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21 November, 2001

The Branch had its last meeting in York on 21 November with guest speakers Peter Chapman and Len Bunton presenting papers. We concluded with an excellent floor 11 discussion on many burning issues as kindly summarised by Gareth Hevey of Denison Till, Solicitors

1 Mentoring – should Adjudicators have this facility?

Some thought yes – no different to “normal” business practice. Some declared they do it now. Some thought that an older more experienced adjudicator may unduly influence a less experienced adjudicator and the reasons given in a Decision may not then be the adjudicators own. Opinions strong in both camps.

2 Views on an adjudicator taking a Referral and a Reply and then giving his Decision 28 days later without a hearing.

General opinion was that this was not good for the long term success of the process. With a hearing, the view was that clients on attending feel that they have stated their case personally and directly to the adjudicator and feel part of the process. They are then more likely to accept the Decision.

3 Views on whether adjudication is seen as finality or as a stage in the process prior to arbitration

General opinion was that it depends on how many “noughts” are in the sum in dispute. If the is sum large enough then likelihood is that arbitration or litigation will follow. What adjudication Decision does is to focus the minds of the parties on the commercial realities of the dispute.

4 What makes a good Adjudicator?

One who takes positive control of the adjudication process. Sets a timetable at the outset and then drives the process forward, is not intimidated by either of the parties and meets the parties across the table to resolve issues.

5 Problems encountered in the adjudication process?

In the main lawyers not making submissions in line with the adjudicators time framework. This surprised the lawyers in the audience.

6 Views on the DTI draft amendments?

The removal of the adjudicators power to award costs was not vociferously opposed. Fair and reasonable but no costs sanction for Adjudicators to deal with badly particularised claims.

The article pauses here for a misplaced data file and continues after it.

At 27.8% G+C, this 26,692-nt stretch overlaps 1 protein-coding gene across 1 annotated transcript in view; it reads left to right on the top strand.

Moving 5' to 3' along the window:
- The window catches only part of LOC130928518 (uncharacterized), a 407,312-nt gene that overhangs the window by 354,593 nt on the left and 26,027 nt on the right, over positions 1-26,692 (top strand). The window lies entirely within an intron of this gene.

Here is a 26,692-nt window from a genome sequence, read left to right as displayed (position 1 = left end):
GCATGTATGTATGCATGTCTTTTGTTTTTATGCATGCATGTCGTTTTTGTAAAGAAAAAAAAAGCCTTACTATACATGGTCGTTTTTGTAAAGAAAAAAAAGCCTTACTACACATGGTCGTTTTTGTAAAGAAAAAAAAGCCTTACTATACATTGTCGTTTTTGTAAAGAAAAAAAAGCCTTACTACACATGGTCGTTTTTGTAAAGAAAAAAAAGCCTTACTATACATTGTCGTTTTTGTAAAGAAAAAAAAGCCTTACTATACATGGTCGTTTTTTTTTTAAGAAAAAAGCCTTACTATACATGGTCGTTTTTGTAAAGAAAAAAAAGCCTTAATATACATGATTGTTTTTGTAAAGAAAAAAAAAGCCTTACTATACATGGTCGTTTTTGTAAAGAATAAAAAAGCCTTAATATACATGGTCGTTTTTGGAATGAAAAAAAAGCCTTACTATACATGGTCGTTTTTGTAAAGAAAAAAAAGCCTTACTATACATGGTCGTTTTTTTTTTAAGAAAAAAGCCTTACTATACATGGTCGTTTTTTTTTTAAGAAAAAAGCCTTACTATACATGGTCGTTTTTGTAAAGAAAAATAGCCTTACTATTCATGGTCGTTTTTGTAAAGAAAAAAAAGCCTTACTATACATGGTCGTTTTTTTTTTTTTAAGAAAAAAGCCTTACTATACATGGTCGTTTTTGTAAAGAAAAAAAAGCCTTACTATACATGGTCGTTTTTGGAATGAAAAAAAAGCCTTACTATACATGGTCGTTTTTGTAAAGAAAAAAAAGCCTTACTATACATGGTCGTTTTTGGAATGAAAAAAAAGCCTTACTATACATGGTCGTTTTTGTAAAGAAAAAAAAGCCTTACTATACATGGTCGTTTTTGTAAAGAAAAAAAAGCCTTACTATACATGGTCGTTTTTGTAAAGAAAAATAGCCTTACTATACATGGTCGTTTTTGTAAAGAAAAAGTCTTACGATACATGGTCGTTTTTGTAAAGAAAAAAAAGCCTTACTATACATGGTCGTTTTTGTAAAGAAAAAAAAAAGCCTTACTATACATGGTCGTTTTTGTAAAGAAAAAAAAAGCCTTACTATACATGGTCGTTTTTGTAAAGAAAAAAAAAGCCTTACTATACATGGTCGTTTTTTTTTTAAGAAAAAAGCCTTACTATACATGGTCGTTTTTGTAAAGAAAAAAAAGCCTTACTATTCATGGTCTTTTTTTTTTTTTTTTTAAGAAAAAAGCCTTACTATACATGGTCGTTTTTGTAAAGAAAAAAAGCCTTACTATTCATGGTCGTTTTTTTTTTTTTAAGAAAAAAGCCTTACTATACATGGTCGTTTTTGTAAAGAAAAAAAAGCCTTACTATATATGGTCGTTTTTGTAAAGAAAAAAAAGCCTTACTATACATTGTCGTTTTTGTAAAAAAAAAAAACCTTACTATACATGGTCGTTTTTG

7 Has anyone seen a development in the number of global claims? Thoughts on global claims?

No discussion of note other than the view that if there is a global claim then the adjudicator may take the view that there is “no smoke without fire” and award something accordingly.

8 Views on the Ballast v Burrell case where an adjudicator declared he could not come to a Decision?

Mixed views were expressed. Some thought that the adjudicator was being paid to make a Decision and should have done so. Others that he was right in his declaration

9 Should legal views received by the adjudicator be disclosed to the parties?

The general opinion was that they should be disclosed to the parties but not if reasons are not required

10 Calderbank offers

General discussion on the theory of the adjudicator being in possession of a sealed offer to be opened only after reaching his Decision. View from the chair was that they should not be opened in any event. Opening prior to a Decision is not an option. Once a Decision is made the offer is immaterial. The adjudicator has the power and discretion not to open the envelope.

11 Adjudicator’s fees – views?

None forthcoming. (Possibly with a room full of lawyers the avenue of fees was not explored fully?) However, it was noted that the hourly rate had risen since 1 May 1998.

12 Have there been any experiences of disputes resolved by adjudication then going to arbitration or litigation?

One early experience from the audience was in the early days of adjudication, which was taken to arbitration on a point of law. The Decision of the adjudicator being overturned by the arbitrator.

The general view in the absence of statistics, was that this was not the trend. Parties on both sides of adjudication experience working intensely over a short period of time, expending management time and after the “pain” of the process. Usually they emerged “shell shocked” but satisfied that they had had their say and aired the issues. On that basis, unless there was a significant sum involved, most parties let the matter rest without further dispute.

13 Experiences of hearings.

A mixed response was forthcoming. The overall consensus was that they could be decisive in disposing of disputes. Some of the personal experiences were :-

A 4-hour on-site hearing was conducted following an inspection of the Woks. The adjudicator had been very inquisitorial and had interviewed witnesses of fact (e.g. plant operators, parties’ representatives) on their submissions to review and clarify matters. This had exposed weak arguments and inconsistencies and aided in making the final determination on the issues.

One hearing, on a Final Account dispute, had gone on for 2 days as each and every item was addressed. 1

4 Is Adjudication a preferred option for dispute resolution?

One audience member stated that there has been a resurgence of adjudication work recently. He stated that when instructed to draft a contract, in his view, the best course was to delete the arbitration clauses leaving the parties with the remedy of adjudication or the courts.




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